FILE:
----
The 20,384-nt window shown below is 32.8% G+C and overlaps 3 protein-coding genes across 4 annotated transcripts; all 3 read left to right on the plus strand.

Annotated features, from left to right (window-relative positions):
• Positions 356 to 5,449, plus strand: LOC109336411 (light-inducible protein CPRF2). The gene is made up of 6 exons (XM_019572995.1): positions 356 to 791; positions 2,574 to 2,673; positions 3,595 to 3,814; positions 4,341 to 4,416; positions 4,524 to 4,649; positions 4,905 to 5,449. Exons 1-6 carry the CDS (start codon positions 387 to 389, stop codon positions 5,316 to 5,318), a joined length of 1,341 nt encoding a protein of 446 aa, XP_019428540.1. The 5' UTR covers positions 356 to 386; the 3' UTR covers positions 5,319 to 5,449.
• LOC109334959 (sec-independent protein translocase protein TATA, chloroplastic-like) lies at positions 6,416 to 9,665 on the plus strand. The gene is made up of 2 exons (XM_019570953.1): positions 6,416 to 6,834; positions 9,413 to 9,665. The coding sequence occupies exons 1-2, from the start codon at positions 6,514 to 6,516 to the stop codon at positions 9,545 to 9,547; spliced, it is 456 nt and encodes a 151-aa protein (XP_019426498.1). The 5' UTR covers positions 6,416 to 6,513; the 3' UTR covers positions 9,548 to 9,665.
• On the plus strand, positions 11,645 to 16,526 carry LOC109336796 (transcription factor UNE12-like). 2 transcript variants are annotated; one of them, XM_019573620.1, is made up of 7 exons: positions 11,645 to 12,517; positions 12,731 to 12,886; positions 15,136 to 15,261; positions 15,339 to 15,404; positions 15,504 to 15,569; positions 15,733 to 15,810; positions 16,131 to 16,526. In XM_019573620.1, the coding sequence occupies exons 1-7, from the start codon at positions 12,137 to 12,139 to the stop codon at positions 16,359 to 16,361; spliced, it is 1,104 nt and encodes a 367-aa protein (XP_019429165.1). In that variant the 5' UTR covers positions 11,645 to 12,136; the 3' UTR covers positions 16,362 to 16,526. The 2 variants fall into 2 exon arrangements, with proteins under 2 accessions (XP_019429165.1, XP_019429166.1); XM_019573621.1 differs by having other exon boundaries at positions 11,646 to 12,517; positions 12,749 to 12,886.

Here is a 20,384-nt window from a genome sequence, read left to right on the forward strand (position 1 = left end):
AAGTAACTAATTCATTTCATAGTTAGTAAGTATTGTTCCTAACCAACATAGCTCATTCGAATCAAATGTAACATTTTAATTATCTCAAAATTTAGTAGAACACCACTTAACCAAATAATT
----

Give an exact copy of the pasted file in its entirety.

The 20,384-nt window shown below is 32.8% G+C and overlaps 3 protein-coding genes across 4 annotated transcripts; all 3 read left to right on the plus strand.

Annotated features, from left to right (window-relative positions):
• Positions 356 to 5,449, plus strand: LOC109336411 (light-inducible protein CPRF2). The gene is made up of 6 exons (XM_019572995.1): positions 356 to 791; positions 2,574 to 2,673; positions 3,595 to 3,814; positions 4,341 to 4,416; positions 4,524 to 4,649; positions 4,905 to 5,449. Exons 1-6 carry the CDS (start codon positions 387 to 389, stop codon positions 5,316 to 5,318), a joined length of 1,341 nt encoding a protein of 446 aa, XP_019428540.1. The 5' UTR covers positions 356 to 386; the 3' UTR covers positions 5,319 to 5,449.
• LOC109334959 (sec-independent protein translocase protein TATA, chloroplastic-like) lies at positions 6,416 to 9,665 on the plus strand. The gene is made up of 2 exons (XM_019570953.1): positions 6,416 to 6,834; positions 9,413 to 9,665. The coding sequence occupies exons 1-2, from the start codon at positions 6,514 to 6,516 to the stop codon at positions 9,545 to 9,547; spliced, it is 456 nt and encodes a 151-aa protein (XP_019426498.1). The 5' UTR covers positions 6,416 to 6,513; the 3' UTR covers positions 9,548 to 9,665.
• On the plus strand, positions 11,645 to 16,526 carry LOC109336796 (transcription factor UNE12-like). 2 transcript variants are annotated; one of them, XM_019573620.1, is made up of 7 exons: positions 11,645 to 12,517; positions 12,731 to 12,886; positions 15,136 to 15,261; positions 15,339 to 15,404; positions 15,504 to 15,569; positions 15,733 to 15,810; positions 16,131 to 16,526. In XM_019573620.1, the coding sequence occupies exons 1-7, from the start codon at positions 12,137 to 12,139 to the stop codon at positions 16,359 to 16,361; spliced, it is 1,104 nt and encodes a 367-aa protein (XP_019429165.1). In that variant the 5' UTR covers positions 11,645 to 12,136; the 3' UTR covers positions 16,362 to 16,526. The 2 variants fall into 2 exon arrangements, with proteins under 2 accessions (XP_019429165.1, XP_019429166.1); XM_019573621.1 differs by having other exon boundaries at positions 11,646 to 12,517; positions 12,749 to 12,886.

Here is a 20,384-nt window from a genome sequence, read left to right on the forward strand (position 1 = left end):
AAGTAACTAATTCATTTCATAGTTAGTAAGTATTGTTCCTAACCAACATAGCTCATTCGAATCAAATGTAACATTTTAATTATCTCAAAATTTAGTAGAACACCACTTAACCAAATAATT